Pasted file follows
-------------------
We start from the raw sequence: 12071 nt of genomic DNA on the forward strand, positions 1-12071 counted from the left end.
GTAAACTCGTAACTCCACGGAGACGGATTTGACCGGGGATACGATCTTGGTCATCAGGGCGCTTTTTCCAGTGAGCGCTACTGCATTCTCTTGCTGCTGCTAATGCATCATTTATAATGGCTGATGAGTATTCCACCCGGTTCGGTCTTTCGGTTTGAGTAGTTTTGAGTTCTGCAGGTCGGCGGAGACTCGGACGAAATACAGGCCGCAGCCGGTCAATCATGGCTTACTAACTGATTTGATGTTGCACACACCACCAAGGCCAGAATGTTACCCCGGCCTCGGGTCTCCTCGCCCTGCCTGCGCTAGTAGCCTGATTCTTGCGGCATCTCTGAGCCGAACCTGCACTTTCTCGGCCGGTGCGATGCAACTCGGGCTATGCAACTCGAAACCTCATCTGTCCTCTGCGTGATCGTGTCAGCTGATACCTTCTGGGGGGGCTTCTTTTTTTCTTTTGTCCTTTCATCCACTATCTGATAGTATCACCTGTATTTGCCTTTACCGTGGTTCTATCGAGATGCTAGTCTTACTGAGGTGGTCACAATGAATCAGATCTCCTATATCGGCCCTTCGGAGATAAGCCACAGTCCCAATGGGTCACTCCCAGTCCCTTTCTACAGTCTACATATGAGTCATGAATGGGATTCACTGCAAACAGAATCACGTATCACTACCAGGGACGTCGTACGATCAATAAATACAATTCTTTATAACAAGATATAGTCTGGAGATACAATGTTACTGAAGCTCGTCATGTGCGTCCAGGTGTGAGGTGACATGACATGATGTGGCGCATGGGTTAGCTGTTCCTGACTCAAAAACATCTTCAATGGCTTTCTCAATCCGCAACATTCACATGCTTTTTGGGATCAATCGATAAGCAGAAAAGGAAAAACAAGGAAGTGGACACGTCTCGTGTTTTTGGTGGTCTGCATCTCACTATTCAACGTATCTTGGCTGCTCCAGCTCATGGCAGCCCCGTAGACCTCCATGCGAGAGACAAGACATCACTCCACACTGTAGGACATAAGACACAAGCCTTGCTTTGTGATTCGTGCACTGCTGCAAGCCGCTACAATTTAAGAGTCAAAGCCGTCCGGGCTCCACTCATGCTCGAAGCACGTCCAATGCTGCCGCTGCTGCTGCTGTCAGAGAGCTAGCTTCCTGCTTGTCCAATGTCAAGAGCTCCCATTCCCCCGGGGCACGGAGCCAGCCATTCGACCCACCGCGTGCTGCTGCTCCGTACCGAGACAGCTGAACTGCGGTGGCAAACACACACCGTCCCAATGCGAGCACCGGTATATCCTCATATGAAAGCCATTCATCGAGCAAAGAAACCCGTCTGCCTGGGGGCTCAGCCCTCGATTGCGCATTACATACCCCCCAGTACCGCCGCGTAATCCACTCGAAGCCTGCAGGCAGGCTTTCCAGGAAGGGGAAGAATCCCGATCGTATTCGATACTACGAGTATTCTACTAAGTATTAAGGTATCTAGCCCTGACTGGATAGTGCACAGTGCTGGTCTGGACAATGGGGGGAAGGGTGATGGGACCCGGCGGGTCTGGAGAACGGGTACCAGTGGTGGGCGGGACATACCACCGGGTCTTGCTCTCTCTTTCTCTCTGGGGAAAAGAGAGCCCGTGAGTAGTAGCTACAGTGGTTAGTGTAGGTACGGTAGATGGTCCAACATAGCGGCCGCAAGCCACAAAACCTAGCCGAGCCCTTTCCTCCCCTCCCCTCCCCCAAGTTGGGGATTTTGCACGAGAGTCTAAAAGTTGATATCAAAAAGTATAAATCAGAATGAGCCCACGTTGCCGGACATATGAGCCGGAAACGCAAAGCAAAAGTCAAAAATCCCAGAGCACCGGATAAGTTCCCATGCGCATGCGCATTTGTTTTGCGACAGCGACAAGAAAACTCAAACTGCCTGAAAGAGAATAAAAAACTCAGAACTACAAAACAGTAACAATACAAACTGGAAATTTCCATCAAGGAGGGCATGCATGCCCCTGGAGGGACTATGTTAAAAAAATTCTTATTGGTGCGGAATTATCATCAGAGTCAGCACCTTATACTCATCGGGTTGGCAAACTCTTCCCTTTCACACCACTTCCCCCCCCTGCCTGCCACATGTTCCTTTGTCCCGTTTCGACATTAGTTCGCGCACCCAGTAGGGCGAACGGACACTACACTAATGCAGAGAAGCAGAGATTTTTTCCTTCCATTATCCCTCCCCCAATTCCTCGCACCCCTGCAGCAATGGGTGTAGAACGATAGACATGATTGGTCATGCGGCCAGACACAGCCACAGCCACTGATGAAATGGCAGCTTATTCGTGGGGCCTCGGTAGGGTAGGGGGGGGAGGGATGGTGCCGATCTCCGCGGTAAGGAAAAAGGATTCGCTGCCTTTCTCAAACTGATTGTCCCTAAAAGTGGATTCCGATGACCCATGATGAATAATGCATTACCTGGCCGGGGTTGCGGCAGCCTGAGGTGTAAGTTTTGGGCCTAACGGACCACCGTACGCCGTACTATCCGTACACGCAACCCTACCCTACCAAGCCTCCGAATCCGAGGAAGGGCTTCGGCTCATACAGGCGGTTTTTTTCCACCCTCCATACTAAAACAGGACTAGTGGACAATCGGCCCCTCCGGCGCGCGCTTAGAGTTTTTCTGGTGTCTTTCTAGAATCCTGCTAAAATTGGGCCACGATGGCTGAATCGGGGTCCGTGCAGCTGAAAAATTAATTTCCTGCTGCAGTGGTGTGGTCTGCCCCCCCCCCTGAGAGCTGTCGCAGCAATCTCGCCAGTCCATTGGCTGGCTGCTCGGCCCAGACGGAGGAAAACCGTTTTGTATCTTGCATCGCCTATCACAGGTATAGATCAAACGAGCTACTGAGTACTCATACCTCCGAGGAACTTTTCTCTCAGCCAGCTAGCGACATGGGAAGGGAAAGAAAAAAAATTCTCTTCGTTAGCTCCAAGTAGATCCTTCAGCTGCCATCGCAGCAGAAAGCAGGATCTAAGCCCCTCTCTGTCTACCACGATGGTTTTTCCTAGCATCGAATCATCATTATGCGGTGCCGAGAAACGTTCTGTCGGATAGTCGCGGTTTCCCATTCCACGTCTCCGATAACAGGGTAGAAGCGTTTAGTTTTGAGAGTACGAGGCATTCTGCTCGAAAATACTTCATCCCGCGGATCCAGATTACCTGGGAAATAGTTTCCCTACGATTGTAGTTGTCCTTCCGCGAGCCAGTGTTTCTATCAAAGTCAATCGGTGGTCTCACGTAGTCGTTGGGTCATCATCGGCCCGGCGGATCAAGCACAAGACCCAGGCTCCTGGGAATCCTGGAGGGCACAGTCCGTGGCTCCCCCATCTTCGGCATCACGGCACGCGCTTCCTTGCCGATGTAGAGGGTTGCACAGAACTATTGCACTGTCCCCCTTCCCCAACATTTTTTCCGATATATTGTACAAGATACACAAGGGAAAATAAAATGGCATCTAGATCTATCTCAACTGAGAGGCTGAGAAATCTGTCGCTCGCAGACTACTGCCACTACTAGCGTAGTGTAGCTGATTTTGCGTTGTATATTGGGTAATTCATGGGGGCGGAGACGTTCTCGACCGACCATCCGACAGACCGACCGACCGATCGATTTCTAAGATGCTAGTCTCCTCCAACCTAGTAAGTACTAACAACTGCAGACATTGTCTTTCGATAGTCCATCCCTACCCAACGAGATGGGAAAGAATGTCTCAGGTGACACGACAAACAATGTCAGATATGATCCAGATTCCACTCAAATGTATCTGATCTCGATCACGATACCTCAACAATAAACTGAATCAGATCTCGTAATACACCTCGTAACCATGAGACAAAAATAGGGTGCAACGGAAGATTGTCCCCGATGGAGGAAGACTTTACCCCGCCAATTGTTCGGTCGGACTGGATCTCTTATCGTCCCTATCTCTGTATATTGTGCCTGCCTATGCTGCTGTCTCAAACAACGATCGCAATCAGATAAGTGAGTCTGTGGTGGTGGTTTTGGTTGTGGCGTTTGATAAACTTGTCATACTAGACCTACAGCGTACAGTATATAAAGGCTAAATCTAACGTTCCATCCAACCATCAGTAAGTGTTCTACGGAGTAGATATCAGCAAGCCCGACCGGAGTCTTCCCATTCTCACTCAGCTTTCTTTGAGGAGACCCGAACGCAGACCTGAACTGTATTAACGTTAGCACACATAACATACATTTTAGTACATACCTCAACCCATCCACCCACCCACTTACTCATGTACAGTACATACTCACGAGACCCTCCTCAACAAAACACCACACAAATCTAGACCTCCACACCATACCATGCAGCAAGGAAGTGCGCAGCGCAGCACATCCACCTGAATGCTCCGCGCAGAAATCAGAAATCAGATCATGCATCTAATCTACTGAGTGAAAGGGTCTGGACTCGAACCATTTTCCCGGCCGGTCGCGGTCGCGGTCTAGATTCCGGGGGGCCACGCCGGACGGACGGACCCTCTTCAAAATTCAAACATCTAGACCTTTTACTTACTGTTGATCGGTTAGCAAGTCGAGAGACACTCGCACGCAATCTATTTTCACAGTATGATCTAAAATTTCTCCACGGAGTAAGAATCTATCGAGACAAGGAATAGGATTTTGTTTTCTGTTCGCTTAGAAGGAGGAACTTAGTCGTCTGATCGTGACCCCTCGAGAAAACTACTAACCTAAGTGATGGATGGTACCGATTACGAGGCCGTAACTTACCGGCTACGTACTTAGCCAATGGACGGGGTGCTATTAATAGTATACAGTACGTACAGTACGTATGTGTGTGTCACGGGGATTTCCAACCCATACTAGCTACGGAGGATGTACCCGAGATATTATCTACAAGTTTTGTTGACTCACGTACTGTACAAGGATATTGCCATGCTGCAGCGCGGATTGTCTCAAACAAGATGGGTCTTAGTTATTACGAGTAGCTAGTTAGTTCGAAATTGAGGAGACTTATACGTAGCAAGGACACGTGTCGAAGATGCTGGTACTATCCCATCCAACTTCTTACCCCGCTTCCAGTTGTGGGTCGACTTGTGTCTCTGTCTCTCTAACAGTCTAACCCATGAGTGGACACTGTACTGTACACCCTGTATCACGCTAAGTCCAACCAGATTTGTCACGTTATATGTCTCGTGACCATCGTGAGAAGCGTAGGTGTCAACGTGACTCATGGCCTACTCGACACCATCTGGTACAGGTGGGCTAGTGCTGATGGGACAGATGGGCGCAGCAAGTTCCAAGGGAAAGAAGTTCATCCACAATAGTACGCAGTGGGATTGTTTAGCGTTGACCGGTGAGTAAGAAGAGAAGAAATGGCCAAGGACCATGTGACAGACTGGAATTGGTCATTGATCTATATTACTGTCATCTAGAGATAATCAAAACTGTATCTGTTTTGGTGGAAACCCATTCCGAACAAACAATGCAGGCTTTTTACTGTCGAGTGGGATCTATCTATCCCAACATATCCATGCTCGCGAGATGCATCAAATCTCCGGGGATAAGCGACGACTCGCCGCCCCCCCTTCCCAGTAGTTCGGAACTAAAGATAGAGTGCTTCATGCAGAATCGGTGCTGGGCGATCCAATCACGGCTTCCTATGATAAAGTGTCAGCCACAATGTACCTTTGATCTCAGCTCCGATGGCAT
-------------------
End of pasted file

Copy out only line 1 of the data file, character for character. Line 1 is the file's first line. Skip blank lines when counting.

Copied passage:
We start from the raw sequence: 12071 nt of genomic DNA on the forward strand, positions 1-12071 counted from the left end.